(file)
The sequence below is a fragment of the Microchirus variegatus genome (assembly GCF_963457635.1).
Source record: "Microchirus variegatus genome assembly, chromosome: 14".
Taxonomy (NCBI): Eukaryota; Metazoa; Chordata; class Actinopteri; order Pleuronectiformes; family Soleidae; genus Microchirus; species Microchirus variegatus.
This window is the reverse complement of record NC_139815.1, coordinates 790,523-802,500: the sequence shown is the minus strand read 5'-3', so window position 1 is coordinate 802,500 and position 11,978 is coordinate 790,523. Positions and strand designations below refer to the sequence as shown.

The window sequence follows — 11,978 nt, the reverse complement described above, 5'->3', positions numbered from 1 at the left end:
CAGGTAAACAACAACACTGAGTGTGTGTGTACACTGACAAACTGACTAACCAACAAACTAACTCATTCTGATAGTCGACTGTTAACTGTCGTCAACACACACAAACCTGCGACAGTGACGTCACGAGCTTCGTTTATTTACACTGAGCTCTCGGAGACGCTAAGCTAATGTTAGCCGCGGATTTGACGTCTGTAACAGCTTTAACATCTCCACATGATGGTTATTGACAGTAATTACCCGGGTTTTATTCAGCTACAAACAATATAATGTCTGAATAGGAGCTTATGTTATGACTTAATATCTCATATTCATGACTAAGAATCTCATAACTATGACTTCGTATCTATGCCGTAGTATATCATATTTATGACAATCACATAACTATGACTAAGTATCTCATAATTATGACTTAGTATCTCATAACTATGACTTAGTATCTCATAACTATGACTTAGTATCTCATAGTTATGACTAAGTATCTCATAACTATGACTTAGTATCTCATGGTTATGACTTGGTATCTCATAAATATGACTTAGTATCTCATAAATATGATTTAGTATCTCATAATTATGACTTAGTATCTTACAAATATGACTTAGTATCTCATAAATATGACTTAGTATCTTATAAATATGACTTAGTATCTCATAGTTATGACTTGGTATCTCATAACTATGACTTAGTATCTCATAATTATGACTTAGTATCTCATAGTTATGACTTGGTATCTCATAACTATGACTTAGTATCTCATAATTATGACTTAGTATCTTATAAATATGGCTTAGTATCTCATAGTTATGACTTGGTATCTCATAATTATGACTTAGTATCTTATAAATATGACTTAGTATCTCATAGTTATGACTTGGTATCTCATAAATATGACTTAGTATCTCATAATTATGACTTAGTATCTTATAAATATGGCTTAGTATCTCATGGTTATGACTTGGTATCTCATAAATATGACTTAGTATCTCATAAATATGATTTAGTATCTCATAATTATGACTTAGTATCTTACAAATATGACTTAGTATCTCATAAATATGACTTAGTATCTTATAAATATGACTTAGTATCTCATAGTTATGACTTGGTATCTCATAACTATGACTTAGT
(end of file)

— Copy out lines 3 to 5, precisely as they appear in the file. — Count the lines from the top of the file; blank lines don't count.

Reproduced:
Taxonomy (NCBI): Eukaryota; Metazoa; Chordata; class Actinopteri; order Pleuronectiformes; family Soleidae; genus Microchirus; species Microchirus variegatus.
This window is the reverse complement of record NC_139815.1, coordinates 790,523-802,500: the sequence shown is the minus strand read 5'-3', so window position 1 is coordinate 802,500 and position 11,978 is coordinate 790,523. Positions and strand designations below refer to the sequence as shown.

The window sequence follows — 11,978 nt, the reverse complement described above, 5'->3', positions numbered from 1 at the left end: